Mumbai: The oil-to-yarn and retail conglomerate Reliance Industries Ltd (RIL) on Friday reported a 21% decline in net profit for the three months ended 30 June, hurt by the worse-than-expected performance of its petrochemicals business and continued weakness in the oil and gas exploration and production segment.
Net profit fell to Rs4,473 crore in the quarter, from Rs5,661 crore in the same period last year, RIL said. The profit came on a 13.4% increase in revenue to Rs91,875 crore, from Rs81,018 crore in the year-ago period.
On a sequential basis, the company posted a 5.6% increase in net profit from the quarter ended 31 March; revenue increased around 8%. Analysts had expected RIL’s quarter-on-quarter (q-o-q) net profit to rise, aided by the rupee’s depreciation against the dollar.
“RIL has improved its earnings profile as profits from operations were higher on a sequential basis on the back of volume growth in the refining business,” chairman Mukesh Ambani said in a statement. “We have commenced our next phase of capital investments in the refining and petrochemical segments to enhance earnings and value of our core energy businesses.”
The reported net profit for the June quarter was better than what the Street had expected. The consensus earnings estimate of 28 brokerage firms compiled by Bloomberg pegged RIL’s net profit at Rs4,376.5 crore, 22.7% lower y-o-y. Revenue was pegged at Rs87,762 crore, an increase of 8.3%.
Crude refining was one of RIL’s businesses that posted a healthy set of numbers in the April-June period. It posted a gross refining margin (GRM) of $7.6 (Rs420 today) per barrel, higher than what most analysts had expected it to report.
GRM, a measure of the difference between the price of crude and value of finished petroleum products sold, remained unchanged over the March quarter, and was 26.2% lower y-o-y.
On a sequential basis, the GRM remained unchanged since “the weakness in product spreads was offset by wider light-heavy crude differentials”, RIL said in its earnings statement.
RIL operates one of the most complex refineries in the world in Jamnagar, Gujarat, which can use heavier (dirtier and cheaper) varieties of crude to yield the same product profile that other refiners achieve using lighter (cleaner and more expensive) crude. A greater price differential between light and heavy crude enhances RIL’s competitiveness.
The regional benchmark Singapore GRM averaged around $6.4 per barrel in the June quarter, which was lower y-o-y due to lower diesel and naphtha spreads, while petrol spreads continued to remain weak.
A slowing Chinese economy, substantial new refining capacity coming on line, a deepening euro zone crisis and higher stocks were some of the reasons for petroleum product margins being weak during the quarter, RIL said.
RIL’s refining throughput had been expected to improve sequentially as, in the January-March quarter, it had a three-week shutdown at one of its crude distillation units that affected volumes in that particular period. In the June quarter, RIL refined 17.3 million tonnes of crude, 6.1% higher than in the March quarter, and around 2% higher over the year-ago period.
Higher crude refining volumes also helped improve RIL revenue and profitability from the business. The segment reported revenue of Rs.85,383 crore, 16% higher y-o-y and 12% higher q-o-q. Earnings before interest and tax from the business was Rs2,151 crore, 27% higher sequentially, but a 33% decline from the year-ago period.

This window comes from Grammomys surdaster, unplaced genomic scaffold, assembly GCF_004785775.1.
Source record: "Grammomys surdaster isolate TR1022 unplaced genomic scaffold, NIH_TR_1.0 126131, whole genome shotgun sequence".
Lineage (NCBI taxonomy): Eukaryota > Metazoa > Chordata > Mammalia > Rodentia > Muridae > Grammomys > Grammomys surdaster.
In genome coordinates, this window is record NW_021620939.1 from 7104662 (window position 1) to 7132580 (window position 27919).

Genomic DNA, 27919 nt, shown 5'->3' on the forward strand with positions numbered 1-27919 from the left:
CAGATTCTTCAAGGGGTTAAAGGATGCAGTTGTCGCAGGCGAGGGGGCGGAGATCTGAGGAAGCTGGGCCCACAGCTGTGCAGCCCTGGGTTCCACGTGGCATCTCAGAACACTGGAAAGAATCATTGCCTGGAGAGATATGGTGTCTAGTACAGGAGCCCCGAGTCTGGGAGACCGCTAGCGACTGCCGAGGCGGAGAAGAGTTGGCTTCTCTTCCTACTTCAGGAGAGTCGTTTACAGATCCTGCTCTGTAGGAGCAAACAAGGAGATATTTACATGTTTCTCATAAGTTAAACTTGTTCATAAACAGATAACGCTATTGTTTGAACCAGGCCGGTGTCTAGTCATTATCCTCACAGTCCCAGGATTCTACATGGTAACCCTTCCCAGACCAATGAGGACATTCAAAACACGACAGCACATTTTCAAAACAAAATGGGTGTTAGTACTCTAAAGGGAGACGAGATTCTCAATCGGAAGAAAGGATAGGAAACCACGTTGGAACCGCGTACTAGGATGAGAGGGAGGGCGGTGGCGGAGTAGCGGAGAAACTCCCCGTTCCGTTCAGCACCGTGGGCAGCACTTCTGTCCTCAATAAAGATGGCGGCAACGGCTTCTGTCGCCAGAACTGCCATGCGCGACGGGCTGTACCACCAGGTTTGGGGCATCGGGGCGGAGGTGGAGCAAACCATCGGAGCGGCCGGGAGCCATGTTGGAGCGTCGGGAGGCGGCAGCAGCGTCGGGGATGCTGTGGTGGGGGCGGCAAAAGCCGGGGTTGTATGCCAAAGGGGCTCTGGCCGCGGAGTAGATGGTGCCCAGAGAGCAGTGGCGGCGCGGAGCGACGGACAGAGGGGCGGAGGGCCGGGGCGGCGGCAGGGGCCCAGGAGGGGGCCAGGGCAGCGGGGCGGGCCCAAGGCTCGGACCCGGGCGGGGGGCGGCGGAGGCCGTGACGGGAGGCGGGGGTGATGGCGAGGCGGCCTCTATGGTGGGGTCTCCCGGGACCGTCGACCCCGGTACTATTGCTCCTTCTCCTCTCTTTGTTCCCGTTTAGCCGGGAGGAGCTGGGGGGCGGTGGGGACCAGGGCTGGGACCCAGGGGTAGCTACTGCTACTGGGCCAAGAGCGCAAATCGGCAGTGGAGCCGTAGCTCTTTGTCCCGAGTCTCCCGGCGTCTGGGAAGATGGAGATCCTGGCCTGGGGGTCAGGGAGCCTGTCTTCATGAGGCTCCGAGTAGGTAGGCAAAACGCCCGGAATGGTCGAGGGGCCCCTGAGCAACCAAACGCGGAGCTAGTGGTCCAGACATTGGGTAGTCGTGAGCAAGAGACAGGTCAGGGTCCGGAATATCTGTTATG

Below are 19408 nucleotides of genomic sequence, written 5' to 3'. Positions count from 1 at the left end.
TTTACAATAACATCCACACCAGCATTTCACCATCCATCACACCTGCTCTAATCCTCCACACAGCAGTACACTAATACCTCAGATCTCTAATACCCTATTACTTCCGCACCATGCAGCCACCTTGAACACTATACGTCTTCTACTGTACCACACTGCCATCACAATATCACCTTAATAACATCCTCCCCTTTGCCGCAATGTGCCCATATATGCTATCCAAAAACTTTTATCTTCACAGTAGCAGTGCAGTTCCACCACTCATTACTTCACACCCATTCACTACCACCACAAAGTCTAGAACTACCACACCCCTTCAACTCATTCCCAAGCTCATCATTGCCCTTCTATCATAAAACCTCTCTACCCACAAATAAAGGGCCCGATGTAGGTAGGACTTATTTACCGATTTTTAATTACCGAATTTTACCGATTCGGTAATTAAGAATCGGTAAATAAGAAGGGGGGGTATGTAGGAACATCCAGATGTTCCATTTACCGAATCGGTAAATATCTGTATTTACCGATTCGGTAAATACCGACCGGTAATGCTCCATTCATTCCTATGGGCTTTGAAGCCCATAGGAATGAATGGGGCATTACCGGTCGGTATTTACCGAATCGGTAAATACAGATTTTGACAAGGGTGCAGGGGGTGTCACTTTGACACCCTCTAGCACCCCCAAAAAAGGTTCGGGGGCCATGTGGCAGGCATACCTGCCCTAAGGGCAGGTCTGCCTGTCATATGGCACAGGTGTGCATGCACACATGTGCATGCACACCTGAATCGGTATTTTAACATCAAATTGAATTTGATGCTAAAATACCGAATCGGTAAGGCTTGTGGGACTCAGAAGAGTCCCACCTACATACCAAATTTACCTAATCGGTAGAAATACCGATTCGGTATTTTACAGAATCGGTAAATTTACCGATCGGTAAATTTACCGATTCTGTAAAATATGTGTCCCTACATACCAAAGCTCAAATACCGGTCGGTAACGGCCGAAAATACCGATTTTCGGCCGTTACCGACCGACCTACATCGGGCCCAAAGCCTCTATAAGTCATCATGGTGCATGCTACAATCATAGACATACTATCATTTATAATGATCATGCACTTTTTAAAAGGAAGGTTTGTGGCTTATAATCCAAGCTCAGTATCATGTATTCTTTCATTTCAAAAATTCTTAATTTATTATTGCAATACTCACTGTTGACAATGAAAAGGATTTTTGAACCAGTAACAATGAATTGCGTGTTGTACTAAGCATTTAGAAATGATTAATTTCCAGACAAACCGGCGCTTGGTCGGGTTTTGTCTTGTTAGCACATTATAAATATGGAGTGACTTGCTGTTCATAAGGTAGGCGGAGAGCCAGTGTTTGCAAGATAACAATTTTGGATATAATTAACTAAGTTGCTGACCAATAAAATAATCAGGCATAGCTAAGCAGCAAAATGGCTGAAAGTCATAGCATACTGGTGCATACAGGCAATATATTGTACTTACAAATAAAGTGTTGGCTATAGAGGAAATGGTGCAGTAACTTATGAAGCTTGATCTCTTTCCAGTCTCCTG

The petrochemicals business result came as a rude surprise for analysts, most of whom were expecting it to be one of the company’s better-performing segments because of a global rebound in petrochemicals margins. On the contrary, the operating profit margin from the business shrank to 8% in the June quarter, from 12.1% a year ago and 10.2% in the March quarter.
Revenue from the business rose 19% y-o-y to Rs21,389 crore, but operating profit fell 20.7% to Rs1,756 crore, which was also a 19.2% sequential decline.
Faced with falling gas production from the D6 block in the Krishna-Godavari (KG) basin, RIL’s exploration and production business continued to be an underperformer, posting a 34% y-o-y decline in operating profit to Rs972 crore, and a 36% decline in revenue to Rs2,508 crore.
The segment profit improved marginally on a sequential basis by 2.2% despite falling production due to the impact of rupee depreciation. Since RIL sells oil and gas in dollar terms, it has benefited from the rupee’s 8.56% fall against the dollar in the June quarter.
“The KG-D6 field produced 0.9 million barrels of crude oil, and 104.40 bcf (billion cubic ft) of natural gas, which was lower by 36.7% and 33.1%, respectively, over the previous period,” RIL said. On a sequential basis, oil production decreased 17% and gas production by 9%.
Mumbai-based independent stock market analyst S.P. Tulsian said RIL finds itself in a very “delicate situation at present”.
“The poor performance of the petrochemical business, which is counted as one of RIL’s most reliable and stable segments, is a big negative for the company,” he said. “This quarter, the impact was partially offset due to the good performance of the refining business, but whether this can be sustained on a continuous basis is the key question.”
RIL’s shares closed at Rs722.65 on BSE on Friday, down 0.7%. The earnings were announced after market hours. The benchmark Sensex lost 0.7% on the same day to close at 17,158.44 points. Over the last one year, the shares have fallen 17.44%, while the Sensex has declined 7.26%.
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